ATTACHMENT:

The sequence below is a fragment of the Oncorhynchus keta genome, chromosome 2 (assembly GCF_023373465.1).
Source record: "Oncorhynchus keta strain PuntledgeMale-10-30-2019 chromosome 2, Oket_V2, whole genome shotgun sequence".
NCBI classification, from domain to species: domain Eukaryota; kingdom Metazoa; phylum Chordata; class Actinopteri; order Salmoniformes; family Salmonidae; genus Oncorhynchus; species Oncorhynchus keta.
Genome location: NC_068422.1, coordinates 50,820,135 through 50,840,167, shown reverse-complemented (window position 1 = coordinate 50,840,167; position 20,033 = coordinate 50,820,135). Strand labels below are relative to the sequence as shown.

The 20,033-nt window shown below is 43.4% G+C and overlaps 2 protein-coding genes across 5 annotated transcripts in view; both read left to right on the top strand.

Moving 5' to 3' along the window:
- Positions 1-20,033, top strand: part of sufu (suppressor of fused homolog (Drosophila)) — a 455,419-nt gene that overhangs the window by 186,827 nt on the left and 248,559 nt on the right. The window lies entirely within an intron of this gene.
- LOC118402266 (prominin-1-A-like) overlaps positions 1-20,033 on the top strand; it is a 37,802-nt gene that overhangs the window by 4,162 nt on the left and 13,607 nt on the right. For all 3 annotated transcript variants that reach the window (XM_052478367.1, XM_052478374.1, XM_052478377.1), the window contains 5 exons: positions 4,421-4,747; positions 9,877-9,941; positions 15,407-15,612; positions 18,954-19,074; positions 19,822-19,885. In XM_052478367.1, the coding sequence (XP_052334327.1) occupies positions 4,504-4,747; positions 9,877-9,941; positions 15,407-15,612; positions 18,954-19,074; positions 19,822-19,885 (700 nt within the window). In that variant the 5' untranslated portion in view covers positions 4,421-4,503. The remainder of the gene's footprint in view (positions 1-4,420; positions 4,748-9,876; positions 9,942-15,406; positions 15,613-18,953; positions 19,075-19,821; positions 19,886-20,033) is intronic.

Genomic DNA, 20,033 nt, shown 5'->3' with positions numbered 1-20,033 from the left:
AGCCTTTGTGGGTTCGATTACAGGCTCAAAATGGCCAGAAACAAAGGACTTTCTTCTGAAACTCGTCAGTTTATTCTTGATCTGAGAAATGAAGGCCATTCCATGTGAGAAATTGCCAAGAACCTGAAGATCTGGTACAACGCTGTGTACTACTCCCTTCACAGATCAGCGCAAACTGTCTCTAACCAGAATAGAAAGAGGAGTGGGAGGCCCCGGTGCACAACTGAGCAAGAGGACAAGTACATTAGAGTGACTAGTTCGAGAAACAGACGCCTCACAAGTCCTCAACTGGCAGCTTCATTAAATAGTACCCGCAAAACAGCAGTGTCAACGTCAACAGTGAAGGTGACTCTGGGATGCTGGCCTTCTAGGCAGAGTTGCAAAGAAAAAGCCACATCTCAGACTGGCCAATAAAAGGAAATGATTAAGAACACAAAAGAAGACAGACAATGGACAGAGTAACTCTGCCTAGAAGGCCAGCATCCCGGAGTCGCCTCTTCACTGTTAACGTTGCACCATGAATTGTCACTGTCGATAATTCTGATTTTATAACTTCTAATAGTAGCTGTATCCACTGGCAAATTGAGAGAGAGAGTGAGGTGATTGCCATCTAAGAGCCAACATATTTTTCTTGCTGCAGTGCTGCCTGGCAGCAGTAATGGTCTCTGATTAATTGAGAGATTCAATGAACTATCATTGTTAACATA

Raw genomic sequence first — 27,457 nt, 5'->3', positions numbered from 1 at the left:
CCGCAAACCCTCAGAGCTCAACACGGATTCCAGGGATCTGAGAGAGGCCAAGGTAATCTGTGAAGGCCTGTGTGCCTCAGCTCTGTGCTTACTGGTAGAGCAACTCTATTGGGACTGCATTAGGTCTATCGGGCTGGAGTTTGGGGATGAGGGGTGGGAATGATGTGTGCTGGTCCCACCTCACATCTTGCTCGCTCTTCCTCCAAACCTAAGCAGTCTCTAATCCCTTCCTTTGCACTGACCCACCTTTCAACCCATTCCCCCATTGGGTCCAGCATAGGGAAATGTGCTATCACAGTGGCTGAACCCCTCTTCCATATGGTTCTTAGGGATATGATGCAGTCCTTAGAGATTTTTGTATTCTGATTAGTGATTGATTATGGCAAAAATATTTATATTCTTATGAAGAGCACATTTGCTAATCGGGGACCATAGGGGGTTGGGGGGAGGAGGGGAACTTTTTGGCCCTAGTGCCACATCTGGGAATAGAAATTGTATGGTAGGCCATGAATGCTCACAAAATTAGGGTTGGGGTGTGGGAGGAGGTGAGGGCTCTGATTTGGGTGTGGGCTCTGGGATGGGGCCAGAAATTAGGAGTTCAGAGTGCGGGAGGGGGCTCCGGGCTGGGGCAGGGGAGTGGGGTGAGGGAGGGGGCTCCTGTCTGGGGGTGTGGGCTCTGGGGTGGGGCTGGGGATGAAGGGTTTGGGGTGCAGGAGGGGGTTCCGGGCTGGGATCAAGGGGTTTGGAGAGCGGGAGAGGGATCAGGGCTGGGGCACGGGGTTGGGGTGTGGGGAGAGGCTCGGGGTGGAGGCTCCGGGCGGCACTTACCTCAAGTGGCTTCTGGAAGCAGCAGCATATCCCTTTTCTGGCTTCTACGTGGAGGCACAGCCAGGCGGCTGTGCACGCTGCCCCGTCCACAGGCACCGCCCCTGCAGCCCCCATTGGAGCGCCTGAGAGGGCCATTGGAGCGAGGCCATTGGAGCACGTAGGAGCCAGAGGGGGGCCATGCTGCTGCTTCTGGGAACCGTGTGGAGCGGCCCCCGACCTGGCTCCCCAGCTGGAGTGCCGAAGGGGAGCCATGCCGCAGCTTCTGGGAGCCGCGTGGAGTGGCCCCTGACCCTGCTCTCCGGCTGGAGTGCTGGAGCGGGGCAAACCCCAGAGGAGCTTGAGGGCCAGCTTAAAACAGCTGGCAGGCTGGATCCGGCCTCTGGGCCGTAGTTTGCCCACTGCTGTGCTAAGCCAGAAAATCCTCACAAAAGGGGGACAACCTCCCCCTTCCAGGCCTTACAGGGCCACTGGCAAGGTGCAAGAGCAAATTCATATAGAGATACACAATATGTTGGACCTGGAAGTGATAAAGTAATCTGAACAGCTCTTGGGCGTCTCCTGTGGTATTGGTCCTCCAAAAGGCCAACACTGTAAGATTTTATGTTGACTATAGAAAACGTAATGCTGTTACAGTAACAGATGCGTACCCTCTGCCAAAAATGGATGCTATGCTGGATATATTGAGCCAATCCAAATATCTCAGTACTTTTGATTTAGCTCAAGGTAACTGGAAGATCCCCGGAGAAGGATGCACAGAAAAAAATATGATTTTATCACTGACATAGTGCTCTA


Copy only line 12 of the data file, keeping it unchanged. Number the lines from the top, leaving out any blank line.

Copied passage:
CCGCAAACCCTCAGAGCTCAACACGGATTCCAGGGATCTGAGAGAGGCCAAGGTAATCTGTGAAGGCCTGTGTGCCTCAGCTCTGTGCTTACTGGTAGAGCAACTCTATTGGGACTGCATTAGGTCTATCGGGCTGGAGTTTGGGGATGAGGGGTGGGAATGATGTGTGCTGGTCCCACCTCACATCTTGCTCGCTCTTCCTCCAAACCTAAGCAGTCTCTAATCCCTTCCTTTGCACTGACCCACCTTTCAACCCATTCCCCCATTGGGTCCAGCATAGGGAAATGTGCTATCACAGTGGCTGAACCCCTCTTCCATATGGTTCTTAGGGATATGATGCAGTCCTTAGAGATTTTTGTATTCTGATTAGTGATTGATTATGGCAAAAATATTTATATTCTTATGAAGAGCACATTTGCTAATCGGGGACCATAGGGGGTTGGGGGGAGGAGGGGAACTTTTTGGCCCTAGTGCCACATCTGGGAATAGAAATTGTATGGTAGGCCATGAATGCTCACAAAATTAGGGTTGGGGTGTGGGAGGAGGTGAGGGCTCTGATTTGGGTGTGGGCTCTGGGATGGGGCCAGAAATTAGGAGTTCAGAGTGCGGGAGGGGGCTCCGGGCTGGGGCAGGGGAGTGGGGTGAGGGAGGGGGCTCCTGTCTGGGGGTGTGGGCTCTGGGGTGGGGCTGGGGATGAAGGGTTTGGGGTGCAGGAGGGGGTTCCGGGCTGGGATCAAGGGGTTTGGAGAGCGGGAGAGGGATCAGGGCTGGGGCACGGGGTTGGGGTGTGGGGAGAGGCTCGGGGTGGAGGCTCCGGGCGGCACTTACCTCAAGTGGCTTCTGGAAGCAGCAGCATATCCCTTTTCTGGCTTCTACGTGGAGGCACAGCCAGGCGGCTGTGCACGCTGCCCCGTCCACAGGCACCGCCCCTGCAGCCCCCATTGGAGCGCCTGAGAGGGCCATTGGAGCGAGGCCATTGGAGCACGTAGGAGCCAGAGGGGGGCCATGCTGCTGCTTCTGGGAACCGTGTGGAGCGGCCCCCGACCTGGCTCCCCAGCTGGAGTGCCGAAGGGGAGCCATGCCGCAGCTTCTGGGAGCCGCGTGGAGTGGCCCCTGACCCTGCTCTCCGGCTGGAGTGCTGGAGCGGGGCAAACCCCAGAGGAGCTTGAGGGCCAGCTTAAAACAGCTGGCAGGCTGGATCCGGCCTCTGGGCCGTAGTTTGCCCACTGCTGTGCTAAGCCAGAAAATCCTCACAAAAGGGGGACAACCTCCCCCTTCCAGGCCTTACAGGGCCACTGGCAAGGTGCAAGAGCAAATTCATATAGAGATACACAATATGTTGGACCTGGAAGTGATAAAGTAATCTGAACAGCTCTTGGGCGTCTCCTGTGGTATTGGTCCTCCAAAAGGCCAACACTGTAAGATTTTATGTTGACTATAGAAAACGTAATGCTGTTACAGTAACAGATGCGTACCCTCTGCCAAAAATGGATGCTATGCTGGATATATTGAGCCAATCCAAATATCTCAGTACTTTTGATTTAGCTCAAGGTAACTGGAAGATCCCCGGAGAAGGATGCACAGAAAAAAATATGATTTTATCACTGACATAGTGCTCTA